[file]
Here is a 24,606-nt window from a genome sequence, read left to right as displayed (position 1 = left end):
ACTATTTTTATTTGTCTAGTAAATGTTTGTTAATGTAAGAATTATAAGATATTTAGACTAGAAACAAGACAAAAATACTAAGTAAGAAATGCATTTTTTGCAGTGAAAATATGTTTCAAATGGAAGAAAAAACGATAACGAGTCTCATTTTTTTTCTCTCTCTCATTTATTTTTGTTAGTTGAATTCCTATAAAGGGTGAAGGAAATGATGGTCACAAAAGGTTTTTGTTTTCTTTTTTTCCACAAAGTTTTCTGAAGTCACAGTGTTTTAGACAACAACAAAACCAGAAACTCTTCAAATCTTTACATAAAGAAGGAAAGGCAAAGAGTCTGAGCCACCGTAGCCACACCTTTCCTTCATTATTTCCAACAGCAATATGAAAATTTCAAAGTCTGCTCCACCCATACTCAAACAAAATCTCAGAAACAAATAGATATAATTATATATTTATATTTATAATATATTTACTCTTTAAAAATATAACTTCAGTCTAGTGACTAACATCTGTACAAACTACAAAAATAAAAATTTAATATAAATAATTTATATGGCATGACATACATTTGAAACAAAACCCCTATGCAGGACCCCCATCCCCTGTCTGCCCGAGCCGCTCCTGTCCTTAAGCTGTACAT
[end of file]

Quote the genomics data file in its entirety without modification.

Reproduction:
Here is a 24,606-nt window from a genome sequence, read left to right as displayed (position 1 = left end):
ACTATTTTTATTTGTCTAGTAAATGTTTGTTAATGTAAGAATTATAAGATATTTAGACTAGAAACAAGACAAAAATACTAAGTAAGAAATGCATTTTTTGCAGTGAAAATATGTTTCAAATGGAAGAAAAAACGATAACGAGTCTCATTTTTTTTCTCTCTCTCATTTATTTTTGTTAGTTGAATTCCTATAAAGGGTGAAGGAAATGATGGTCACAAAAGGTTTTTGTTTTCTTTTTTTCCACAAAGTTTTCTGAAGTCACAGTGTTTTAGACAACAACAAAACCAGAAACTCTTCAAATCTTTACATAAAGAAGGAAAGGCAAAGAGTCTGAGCCACCGTAGCCACACCTTTCCTTCATTATTTCCAACAGCAATATGAAAATTTCAAAGTCTGCTCCACCCATACTCAAACAAAATCTCAGAAACAAATAGATATAATTATATATTTATATTTATAATATATTTACTCTTTAAAAATATAACTTCAGTCTAGTGACTAACATCTGTACAAACTACAAAAATAAAAATTTAATATAAATAATTTATATGGCATGACATACATTTGAAACAAAACCCCTATGCAGGACCCCCATCCCCTGTCTGCCCGAGCCGCTCCTGTCCTTAAGCTGTACAT